a sound beating or thrashing.
a thorough defeat.


impressively big or good; whopping.


extremely; immensely: We ran up a walloping big bill.

Nearby words

  1. walloon,
  2. walloon brabant,
  3. walloons,
  4. wallop,
  5. walloper,
  6. wallow,
  7. wallowa mountains,
  8. wallower,
  9. wallpaper,
  10. wallposter

Origin of walloping

Middle English word dating back to 1350–1400; see origin at wallop, -ing1, -ing2



verb (used with object)

to beat soundly; thrash.
Informal. to strike with a vigorous blow; belt; sock: After two strikes, he walloped the ball out of the park.
Informal. to defeat thoroughly, as in a game.
Chiefly Scot. to flutter, wobble, or flop about.

verb (used without object)

Informal. to move violently and clumsily: The puppy walloped down the walk.
(of a liquid) to boil violently.
Obsolete. to gallop.


a vigorous blow.
the ability to deliver vigorous blows, as in boxing: That fist of his packs a wallop.
  1. the ability to effect a forceful impression; punch: That ad packs a wallop.
  2. a pleasurable thrill; kick: The joke gave them all a wallop.
Informal. a violent, clumsy movement; lurch.
Obsolete. a gallop.

Origin of wallop

1300–50; Middle English walopen to gallop, wal(l)op gallop < Anglo-French waloper (v.), walop (noun), Old French galoper, galop; see gallop

Related formswal·lop·er, nounout·wal·lop, verb (used with object)

Dictionary.com Unabridged Based on the Random House Unabridged Dictionary, © Random House, Inc. 2019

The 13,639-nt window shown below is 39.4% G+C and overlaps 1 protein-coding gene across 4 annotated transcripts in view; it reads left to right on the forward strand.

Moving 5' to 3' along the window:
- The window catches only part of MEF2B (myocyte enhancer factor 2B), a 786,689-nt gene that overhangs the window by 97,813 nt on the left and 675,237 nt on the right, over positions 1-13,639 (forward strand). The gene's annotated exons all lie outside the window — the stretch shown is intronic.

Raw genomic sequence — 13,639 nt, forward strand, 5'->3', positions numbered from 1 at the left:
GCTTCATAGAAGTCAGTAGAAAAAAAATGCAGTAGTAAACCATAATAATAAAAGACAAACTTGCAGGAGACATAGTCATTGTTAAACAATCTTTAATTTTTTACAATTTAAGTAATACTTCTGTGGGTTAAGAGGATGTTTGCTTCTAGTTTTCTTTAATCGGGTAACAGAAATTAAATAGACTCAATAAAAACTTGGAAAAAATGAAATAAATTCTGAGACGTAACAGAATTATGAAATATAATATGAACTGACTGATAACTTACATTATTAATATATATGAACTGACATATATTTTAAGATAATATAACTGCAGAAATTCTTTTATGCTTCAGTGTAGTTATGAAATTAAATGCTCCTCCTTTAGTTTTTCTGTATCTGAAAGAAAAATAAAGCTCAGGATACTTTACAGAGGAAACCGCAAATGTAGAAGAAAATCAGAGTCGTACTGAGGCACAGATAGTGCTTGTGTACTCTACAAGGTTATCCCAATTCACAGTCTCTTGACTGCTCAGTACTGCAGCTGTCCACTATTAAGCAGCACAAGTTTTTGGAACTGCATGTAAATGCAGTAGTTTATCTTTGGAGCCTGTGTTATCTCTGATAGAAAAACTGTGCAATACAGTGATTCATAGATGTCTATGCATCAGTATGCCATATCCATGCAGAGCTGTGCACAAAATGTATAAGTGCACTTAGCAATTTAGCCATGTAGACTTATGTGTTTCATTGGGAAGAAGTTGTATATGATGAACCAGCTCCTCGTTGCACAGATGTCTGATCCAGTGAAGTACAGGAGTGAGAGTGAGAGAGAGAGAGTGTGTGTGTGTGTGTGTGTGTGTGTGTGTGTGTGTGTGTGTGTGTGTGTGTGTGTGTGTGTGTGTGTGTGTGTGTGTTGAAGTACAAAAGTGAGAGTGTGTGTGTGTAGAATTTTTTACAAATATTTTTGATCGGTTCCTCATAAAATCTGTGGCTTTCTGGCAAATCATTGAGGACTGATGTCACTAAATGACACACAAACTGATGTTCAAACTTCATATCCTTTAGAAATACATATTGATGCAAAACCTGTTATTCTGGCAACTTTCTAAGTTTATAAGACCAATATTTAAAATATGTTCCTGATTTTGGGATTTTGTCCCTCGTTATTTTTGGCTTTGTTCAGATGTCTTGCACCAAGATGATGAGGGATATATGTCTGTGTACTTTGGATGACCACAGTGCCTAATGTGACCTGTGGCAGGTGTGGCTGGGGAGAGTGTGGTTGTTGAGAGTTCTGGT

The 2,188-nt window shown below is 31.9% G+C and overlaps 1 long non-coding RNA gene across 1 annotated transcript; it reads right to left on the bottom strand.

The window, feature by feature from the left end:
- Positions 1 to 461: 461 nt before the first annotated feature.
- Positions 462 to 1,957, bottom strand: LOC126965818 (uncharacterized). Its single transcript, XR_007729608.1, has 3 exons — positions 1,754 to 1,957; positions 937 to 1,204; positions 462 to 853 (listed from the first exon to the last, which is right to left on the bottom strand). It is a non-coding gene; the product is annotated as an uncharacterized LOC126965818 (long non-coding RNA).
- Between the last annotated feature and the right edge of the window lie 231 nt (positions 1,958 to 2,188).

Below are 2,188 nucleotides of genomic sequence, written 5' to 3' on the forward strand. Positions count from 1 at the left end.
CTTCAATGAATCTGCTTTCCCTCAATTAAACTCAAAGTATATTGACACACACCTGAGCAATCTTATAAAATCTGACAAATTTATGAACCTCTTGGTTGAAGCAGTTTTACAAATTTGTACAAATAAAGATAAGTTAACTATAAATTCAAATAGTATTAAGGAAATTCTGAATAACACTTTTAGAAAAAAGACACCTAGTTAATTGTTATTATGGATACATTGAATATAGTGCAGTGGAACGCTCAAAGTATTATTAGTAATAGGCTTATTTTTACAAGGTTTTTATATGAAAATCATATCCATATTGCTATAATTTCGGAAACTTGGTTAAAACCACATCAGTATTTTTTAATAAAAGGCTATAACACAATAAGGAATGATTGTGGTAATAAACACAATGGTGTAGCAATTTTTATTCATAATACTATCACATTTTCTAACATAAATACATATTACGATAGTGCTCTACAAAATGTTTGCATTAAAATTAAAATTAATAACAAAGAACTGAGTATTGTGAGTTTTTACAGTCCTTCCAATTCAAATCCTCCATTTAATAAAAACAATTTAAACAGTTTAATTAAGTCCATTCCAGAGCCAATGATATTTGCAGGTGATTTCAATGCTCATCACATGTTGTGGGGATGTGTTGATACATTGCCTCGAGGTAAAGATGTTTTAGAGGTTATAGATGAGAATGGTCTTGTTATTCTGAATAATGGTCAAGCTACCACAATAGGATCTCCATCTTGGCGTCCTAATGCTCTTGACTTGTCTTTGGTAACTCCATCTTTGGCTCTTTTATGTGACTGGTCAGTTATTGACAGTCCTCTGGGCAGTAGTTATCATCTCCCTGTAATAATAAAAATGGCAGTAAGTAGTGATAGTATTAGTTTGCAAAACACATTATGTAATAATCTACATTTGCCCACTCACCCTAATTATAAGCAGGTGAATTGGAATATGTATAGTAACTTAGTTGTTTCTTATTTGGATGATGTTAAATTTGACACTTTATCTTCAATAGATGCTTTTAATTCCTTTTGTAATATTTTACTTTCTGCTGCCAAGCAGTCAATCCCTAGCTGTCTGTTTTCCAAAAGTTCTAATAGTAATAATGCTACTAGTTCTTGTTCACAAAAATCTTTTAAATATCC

Examples from the Web for walloping

British Dictionary definitions for walloping



a thrashing


(intensifier)a walloping drop in sales


verb -lops, -loping or -loped

(tr) informal to beat soundly; strike hard
(tr) informal to defeat utterly
(intr) dialect to move in a clumsy manner
(intr) (of liquids) to boil violently


informal a hard blow
informal the ability to hit powerfully, as of a boxer
informal a forceful impression
British a slang word for beer

verb, noun

an obsolete word for gallop

Word Origin for wallop

C14: from Old Northern French waloper to gallop, from Old French galoper, of unknown origin

Collins English Dictionary - Complete & Unabridged 2012 Digital Edition © William Collins Sons & Co. Ltd. 1979, 1986 © HarperCollins Publishers 1998, 2000, 2003, 2005, 2006, 2007, 2009, 2012

Word Origin and History for walloping



late 14c., "to gallop," possibly from Old North French *waloper (13c.), probably from Frankish *walalaupan "to run well" (cf. Old High German wela "well" and Old Low Franconian loupon "to run, leap"). The meaning "to thrash" (1820) and the noun meaning "heavy blow" (1823) may be separate developments, of imitative origin. Related: Walloped; walloping.

Online Etymology Dictionary, © 2010 Douglas Harper

Idioms and Phrases with walloping


see pack a punch (wallop).

The American Heritage® Idioms Dictionary Copyright © 2002, 2001, 1995 by Houghton Mifflin Harcourt Publishing Company. Published by Houghton Mifflin Harcourt Publishing Company.